Planning a Vacation with Children

Vacation is something we all look forward to. It’s a great time to relax, unwind, explore the world, and spend quality time with family and friends. But let’s face it: planning a vacation is no walk in the park especially if you’re with a child who has special needs or distinct sensitivities. 

Between finding the perfect destination, mapping out the itinerary, and keeping everyone happy, there’s just a lot to consider. But don’t get discouraged! With a little forethought and these helpful tips, you can create a vacation that everyone in your family will enjoy!

Months Before the Trip

Remember: planning makes perfect! The more you consider and account for during the initial stage, the fewer bumps you’ll encounter on the road (literally and figuratively!). 

So, before you even pack your first suitcase here are things you should consider:

  1. Do some research. Learn as much as you can about your chosen destination and activities. This will help you be better equipped to handle unexpected situations that may arise. Here’s a checklist of what to research for.
      • Available activity options
      • Hotel and other facility options
      • Hospitals and healthcare options nearby
      • Airport and other travel logistics
      • Available methods of transportation at your destination
  2. Keep things balanced. Remember, your child might see the world differently than you — especially if your child has special needs or distinct sensitivities. When planning what activities to do or where to go, make sure to:
    • Find experiences the whole family will enjoy without your child feeling uncomfortable or excessively bored.
    • Include time for family bonding while also giving your child autonomy and independence.
  3. Don’t use the trip to expand your child’s comfort zone. A completely new environment can be overwhelming. Pushing your child too much could lead to a meltdown and impact everyone’s enjoyment.

Here are some ways to prepare your child for the trip:

  • Involve your child in the research process to make them feel excited about the trip and reduce anxiety about upcoming changes.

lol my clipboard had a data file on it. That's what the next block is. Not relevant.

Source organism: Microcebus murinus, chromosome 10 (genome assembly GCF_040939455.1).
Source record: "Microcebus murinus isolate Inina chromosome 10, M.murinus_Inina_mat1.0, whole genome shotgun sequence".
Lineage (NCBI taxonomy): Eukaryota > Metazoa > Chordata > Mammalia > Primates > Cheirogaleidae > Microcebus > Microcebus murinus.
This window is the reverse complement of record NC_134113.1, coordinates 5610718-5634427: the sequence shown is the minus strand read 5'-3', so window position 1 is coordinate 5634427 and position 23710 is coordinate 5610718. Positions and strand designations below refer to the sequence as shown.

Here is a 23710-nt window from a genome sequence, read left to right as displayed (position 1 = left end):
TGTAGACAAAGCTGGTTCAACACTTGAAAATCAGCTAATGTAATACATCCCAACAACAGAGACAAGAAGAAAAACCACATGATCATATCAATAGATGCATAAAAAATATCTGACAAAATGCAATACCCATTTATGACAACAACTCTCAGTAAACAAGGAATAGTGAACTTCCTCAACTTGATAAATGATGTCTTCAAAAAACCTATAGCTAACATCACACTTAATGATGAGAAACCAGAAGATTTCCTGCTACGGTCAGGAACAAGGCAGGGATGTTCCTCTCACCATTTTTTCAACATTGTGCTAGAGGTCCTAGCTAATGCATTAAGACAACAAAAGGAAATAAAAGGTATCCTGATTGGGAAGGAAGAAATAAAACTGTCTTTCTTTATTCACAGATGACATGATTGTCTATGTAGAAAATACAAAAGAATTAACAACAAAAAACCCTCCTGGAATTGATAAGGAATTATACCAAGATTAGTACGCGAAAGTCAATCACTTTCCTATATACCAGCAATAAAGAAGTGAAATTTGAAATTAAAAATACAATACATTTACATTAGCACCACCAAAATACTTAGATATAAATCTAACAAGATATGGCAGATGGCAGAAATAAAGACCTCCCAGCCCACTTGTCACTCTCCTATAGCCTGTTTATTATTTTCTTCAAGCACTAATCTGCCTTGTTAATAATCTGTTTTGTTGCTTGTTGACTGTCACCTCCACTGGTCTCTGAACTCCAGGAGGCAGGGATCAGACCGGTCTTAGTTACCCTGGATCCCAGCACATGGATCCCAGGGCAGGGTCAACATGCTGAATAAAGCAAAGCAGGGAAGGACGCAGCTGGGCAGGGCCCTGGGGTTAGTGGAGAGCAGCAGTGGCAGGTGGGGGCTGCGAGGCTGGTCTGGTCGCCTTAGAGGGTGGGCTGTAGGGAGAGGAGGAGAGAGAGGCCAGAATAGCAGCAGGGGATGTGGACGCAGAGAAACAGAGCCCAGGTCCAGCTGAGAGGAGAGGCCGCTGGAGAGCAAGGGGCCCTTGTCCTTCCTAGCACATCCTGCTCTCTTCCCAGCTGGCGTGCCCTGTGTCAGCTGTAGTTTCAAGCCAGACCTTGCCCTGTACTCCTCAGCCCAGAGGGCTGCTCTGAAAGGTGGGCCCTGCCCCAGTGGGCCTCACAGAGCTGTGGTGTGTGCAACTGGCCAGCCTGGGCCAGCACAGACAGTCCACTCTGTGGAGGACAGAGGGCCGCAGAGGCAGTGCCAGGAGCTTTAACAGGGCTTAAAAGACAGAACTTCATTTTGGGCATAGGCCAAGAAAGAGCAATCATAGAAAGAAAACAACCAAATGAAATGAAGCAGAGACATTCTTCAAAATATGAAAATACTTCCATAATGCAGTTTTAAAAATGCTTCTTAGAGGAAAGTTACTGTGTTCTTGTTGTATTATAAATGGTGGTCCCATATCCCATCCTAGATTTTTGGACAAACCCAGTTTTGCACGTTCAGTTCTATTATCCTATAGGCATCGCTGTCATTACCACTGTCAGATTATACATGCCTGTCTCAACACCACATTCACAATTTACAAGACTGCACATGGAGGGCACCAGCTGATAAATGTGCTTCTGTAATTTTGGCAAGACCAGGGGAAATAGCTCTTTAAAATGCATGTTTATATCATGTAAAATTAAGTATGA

• Call local hotels and transportation companies to find out what kinds of accommodations they offer and confirm the specific ones your child may need.
  • Call attractions and places in your itinerary to see if they offer accommodations that will help your child (See our list of NJ sensory-friendly outings). You can also ask about their policies on re-entry, rain checks, and cancellations. 
  • Research the nearest hospitals and other health-related facilities. Reach out and ask what kinds of insurance they accept. 
  • Select less busy airports and, if possible, non-peak travel times to minimize sensory sensitivities. 
  • Consider signing up for TSA PreCheck to minimize wait times and long lines, and avoid crowds.
  • If you are flying and your child has a hidden disability, consider choosing an airport that is a member of Hidden Disabilities Sunflower, an organization that provides training and awareness about hidden disabilities to airport staff. 
  • Purchase fast passes for attractions you will be visiting so that waiting in large crowds for long periods will not be necessary.
  • Create a schedule; outline the timing of various activities and factor in how this will affect mealtimes and bedtime. 
  • Create a backup plan ready in case your preferred activities don’t go well.
  • Decide how you will handle your child’s struggles if they manifest during the trip.

Days Before The Trip

At this point, the anticipation for your family vacation is building! But before you hop on that plane (or train or road trip adventure) there are a few more things you can do to ensure a smooth and stress-free experience for everyone.

Just like the initial planning stage, these pre-departure steps will help keep your child excited and reduce any anxiety or wariness over the trip:

  • Start a fun countdown to your departure date. 
  • Help your child get familiar with the place you’ll be visiting through photos or videos.
  • Visit the airport beforehand to give your child a sense of how things will go. 

Note: If you can’t visit, books and videos about flying are also helpful.

  • Review safety tips so your child will know what to do in case of emergencies.
  • Role-play some experiences your child might encounter during the trip.
  • Create Social Stories that include information about the trip.
  • Make a visual schedule of the trip to help your child visualize their upcoming new routine. 

With these planning tips in place, you’re well on your way to a fantastic family vacation filled with lasting memories! 

As you head to your trip, keep in mind that new considerations will also arise. Be prepared and make sure everything keeps running smoothly by reading part two of the series: Taking a Vacation with Children.

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